Legislation under consideration by Bexley City Council would prohibit panhandlers from blocking traffic and public rights of way, grabbing people or their property, and approaching people in their cars and at ATM locations.
If approved by council, Ordinance 01-19 would amend section 648.12 of the city's code and create a new chapter, labeled Chapter 649. That portion of the legislation contains the restrictions on blocking public rights-of-way, which would be considered a third-degree misdemeanor; grabbing people or property, a first-degree misdemeanor; and approaching people in cars and at ATM sites, a third-degree misdemeanor. The legislation does not specify the penalties that would be associated with each infraction.
Bexley Mayor Ben Kessler said the ordinance is modeled after similar legislation that Columbus adopted in June 2018. Columbus stopped enforcing its previous panhandling ordinance in summer 2017 because of a 2015 U.S. Supreme Court ruling on freedom of speech rights.
Columbus' 2018 ordinance treats panhandling as a safety issue, banning panhandlers from being in the right-of-way, sidewalk or street; prohibiting them from grabbing someone or their property; and preventing them from approaching someone in a car or at an ATM.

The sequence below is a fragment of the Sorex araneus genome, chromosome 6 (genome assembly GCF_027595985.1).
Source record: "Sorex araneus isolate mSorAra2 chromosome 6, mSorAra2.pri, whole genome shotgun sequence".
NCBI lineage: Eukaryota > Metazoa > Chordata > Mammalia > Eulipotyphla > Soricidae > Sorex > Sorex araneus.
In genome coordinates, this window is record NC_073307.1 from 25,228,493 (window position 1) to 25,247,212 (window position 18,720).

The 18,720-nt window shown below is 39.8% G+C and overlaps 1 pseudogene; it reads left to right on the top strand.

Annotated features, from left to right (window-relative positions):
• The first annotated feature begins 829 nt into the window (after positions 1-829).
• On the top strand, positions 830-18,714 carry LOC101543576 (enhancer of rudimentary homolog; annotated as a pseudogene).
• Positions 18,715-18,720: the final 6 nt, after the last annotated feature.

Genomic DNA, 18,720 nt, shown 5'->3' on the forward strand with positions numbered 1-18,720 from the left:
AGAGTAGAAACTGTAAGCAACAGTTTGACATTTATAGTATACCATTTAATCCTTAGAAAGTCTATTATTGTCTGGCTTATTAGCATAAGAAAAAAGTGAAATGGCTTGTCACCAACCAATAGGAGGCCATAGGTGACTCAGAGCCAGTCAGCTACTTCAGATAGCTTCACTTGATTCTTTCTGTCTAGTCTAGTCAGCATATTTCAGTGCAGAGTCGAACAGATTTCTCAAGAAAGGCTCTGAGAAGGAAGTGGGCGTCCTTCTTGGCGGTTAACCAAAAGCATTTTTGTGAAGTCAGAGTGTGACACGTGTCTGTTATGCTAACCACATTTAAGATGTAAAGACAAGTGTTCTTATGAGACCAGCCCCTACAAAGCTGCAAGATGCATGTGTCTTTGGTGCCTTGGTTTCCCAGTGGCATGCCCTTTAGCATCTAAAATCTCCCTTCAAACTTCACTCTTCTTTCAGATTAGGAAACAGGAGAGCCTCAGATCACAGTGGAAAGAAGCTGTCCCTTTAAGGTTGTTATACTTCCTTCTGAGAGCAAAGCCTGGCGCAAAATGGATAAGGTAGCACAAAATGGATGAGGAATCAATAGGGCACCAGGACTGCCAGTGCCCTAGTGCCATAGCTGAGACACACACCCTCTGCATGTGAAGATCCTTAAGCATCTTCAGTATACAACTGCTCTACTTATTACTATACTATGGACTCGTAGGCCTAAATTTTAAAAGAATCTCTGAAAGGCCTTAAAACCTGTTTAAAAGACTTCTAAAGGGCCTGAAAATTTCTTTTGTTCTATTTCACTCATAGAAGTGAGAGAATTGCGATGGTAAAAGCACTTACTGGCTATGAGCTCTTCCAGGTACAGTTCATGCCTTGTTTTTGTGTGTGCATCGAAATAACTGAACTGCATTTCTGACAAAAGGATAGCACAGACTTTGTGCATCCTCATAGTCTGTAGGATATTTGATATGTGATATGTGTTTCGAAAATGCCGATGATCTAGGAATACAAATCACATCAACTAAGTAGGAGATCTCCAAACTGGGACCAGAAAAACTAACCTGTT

"We learned from Columbus' experience," Kessler said when Bexley's proposed ordinance was introduced at Bexley City Council's Jan. 22 meeting. "In 2018, they introduced new language to protect really forceful panhandling and also privacy around ATM machines."
At council's second reading of the ordinance Feb. 5, Kessler said he has suggested amendments to allow for charitable solicitations in public rights-of-way, such as the Charity Newsies' annual fundraiser in which volunteers sell newspapers and collect money at intersections.
"This allows (charities) to apply for a permit to do that," Kessler said. "The chief of police and safety director review that and provide permission and sign off that the proposed solicitation won't cause excessive traffic congestion or hazard."
Kessler said he also suggested eliminating language that previously defined "suspicious persons," such as "any person having no lawful means of employment."
"We felt (those definitions) were duplicative of other sections of our criminal code or that they were, frankly, an infringement on people's individual rights and liberties," he said.
Bexley police Chief Larry Rinehart said he's confident Kessler's proposed amendments would not inhibit police from enforcing the legislation.
"The things we want to have covered are covered in other ordinances," Rinehart said. "We're not losing any enforcement tool by striking all of this."
Councilwoman Monique Lampke, chairwoman of council's Safety and Health Committee, introduced the ordinance.
She said council members will review Kessler's proposed amendments and discuss them at the legislation's third reading, scheduled for Tuesday, Feb. 19.
"If folks feel they've had enough time to digest it, we can then decide to proceed with the third reading or we can suggest tabling it," she said.
Tuesday's meeting is scheduled for 6 p.m. at Bexley City Hall, 2242 E. Main St.